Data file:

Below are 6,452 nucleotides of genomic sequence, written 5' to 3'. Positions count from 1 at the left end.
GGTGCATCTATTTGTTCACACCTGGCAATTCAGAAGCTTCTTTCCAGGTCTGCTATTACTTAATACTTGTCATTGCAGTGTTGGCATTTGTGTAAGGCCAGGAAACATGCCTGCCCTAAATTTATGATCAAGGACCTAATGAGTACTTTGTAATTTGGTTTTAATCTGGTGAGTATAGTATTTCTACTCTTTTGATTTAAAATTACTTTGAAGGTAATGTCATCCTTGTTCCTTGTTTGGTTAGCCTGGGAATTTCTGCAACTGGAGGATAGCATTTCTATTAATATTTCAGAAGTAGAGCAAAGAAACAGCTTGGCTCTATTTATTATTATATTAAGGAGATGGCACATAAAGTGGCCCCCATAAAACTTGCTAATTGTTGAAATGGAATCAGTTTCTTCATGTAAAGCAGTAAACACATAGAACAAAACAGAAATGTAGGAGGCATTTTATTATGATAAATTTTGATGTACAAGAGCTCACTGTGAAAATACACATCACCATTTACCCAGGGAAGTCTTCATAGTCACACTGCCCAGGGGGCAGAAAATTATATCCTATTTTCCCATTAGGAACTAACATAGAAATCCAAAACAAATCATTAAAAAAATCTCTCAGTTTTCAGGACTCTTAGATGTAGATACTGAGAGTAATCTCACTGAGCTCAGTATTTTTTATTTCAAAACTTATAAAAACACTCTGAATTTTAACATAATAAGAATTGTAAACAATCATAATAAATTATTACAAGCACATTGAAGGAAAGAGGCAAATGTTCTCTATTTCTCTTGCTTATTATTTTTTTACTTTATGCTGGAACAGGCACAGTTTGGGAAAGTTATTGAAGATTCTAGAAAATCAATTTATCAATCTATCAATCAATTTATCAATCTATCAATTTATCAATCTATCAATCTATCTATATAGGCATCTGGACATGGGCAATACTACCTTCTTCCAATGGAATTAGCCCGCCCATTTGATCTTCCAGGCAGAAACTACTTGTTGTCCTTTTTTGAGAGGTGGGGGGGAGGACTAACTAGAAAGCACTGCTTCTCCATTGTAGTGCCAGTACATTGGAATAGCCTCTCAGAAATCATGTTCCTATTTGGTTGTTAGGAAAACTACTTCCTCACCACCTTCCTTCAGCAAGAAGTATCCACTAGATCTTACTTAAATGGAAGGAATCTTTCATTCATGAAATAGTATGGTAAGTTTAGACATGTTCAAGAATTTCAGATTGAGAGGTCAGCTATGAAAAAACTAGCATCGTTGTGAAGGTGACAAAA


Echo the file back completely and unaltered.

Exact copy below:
Below are 6,452 nucleotides of genomic sequence, written 5' to 3'. Positions count from 1 at the left end.
GGTGCATCTATTTGTTCACACCTGGCAATTCAGAAGCTTCTTTCCAGGTCTGCTATTACTTAATACTTGTCATTGCAGTGTTGGCATTTGTGTAAGGCCAGGAAACATGCCTGCCCTAAATTTATGATCAAGGACCTAATGAGTACTTTGTAATTTGGTTTTAATCTGGTGAGTATAGTATTTCTACTCTTTTGATTTAAAATTACTTTGAAGGTAATGTCATCCTTGTTCCTTGTTTGGTTAGCCTGGGAATTTCTGCAACTGGAGGATAGCATTTCTATTAATATTTCAGAAGTAGAGCAAAGAAACAGCTTGGCTCTATTTATTATTATATTAAGGAGATGGCACATAAAGTGGCCCCCATAAAACTTGCTAATTGTTGAAATGGAATCAGTTTCTTCATGTAAAGCAGTAAACACATAGAACAAAACAGAAATGTAGGAGGCATTTTATTATGATAAATTTTGATGTACAAGAGCTCACTGTGAAAATACACATCACCATTTACCCAGGGAAGTCTTCATAGTCACACTGCCCAGGGGGCAGAAAATTATATCCTATTTTCCCATTAGGAACTAACATAGAAATCCAAAACAAATCATTAAAAAAATCTCTCAGTTTTCAGGACTCTTAGATGTAGATACTGAGAGTAATCTCACTGAGCTCAGTATTTTTTATTTCAAAACTTATAAAAACACTCTGAATTTTAACATAATAAGAATTGTAAACAATCATAATAAATTATTACAAGCACATTGAAGGAAAGAGGCAAATGTTCTCTATTTCTCTTGCTTATTATTTTTTTACTTTATGCTGGAACAGGCACAGTTTGGGAAAGTTATTGAAGATTCTAGAAAATCAATTTATCAATCTATCAATCAATTTATCAATCTATCAATTTATCAATCTATCAATCTATCTATATAGGCATCTGGACATGGGCAATACTACCTTCTTCCAATGGAATTAGCCCGCCCATTTGATCTTCCAGGCAGAAACTACTTGTTGTCCTTTTTTGAGAGGTGGGGGGGAGGACTAACTAGAAAGCACTGCTTCTCCATTGTAGTGCCAGTACATTGGAATAGCCTCTCAGAAATCATGTTCCTATTTGGTTGTTAGGAAAACTACTTCCTCACCACCTTCCTTCAGCAAGAAGTATCCACTAGATCTTACTTAAATGGAAGGAATCTTTCATTCATGAAATAGTATGGTAAGTTTAGACATGTTCAAGAATTTCAGATTGAGAGGTCAGCTATGAAAAAACTAGCATCGTTGTGAAGGTGACAAAA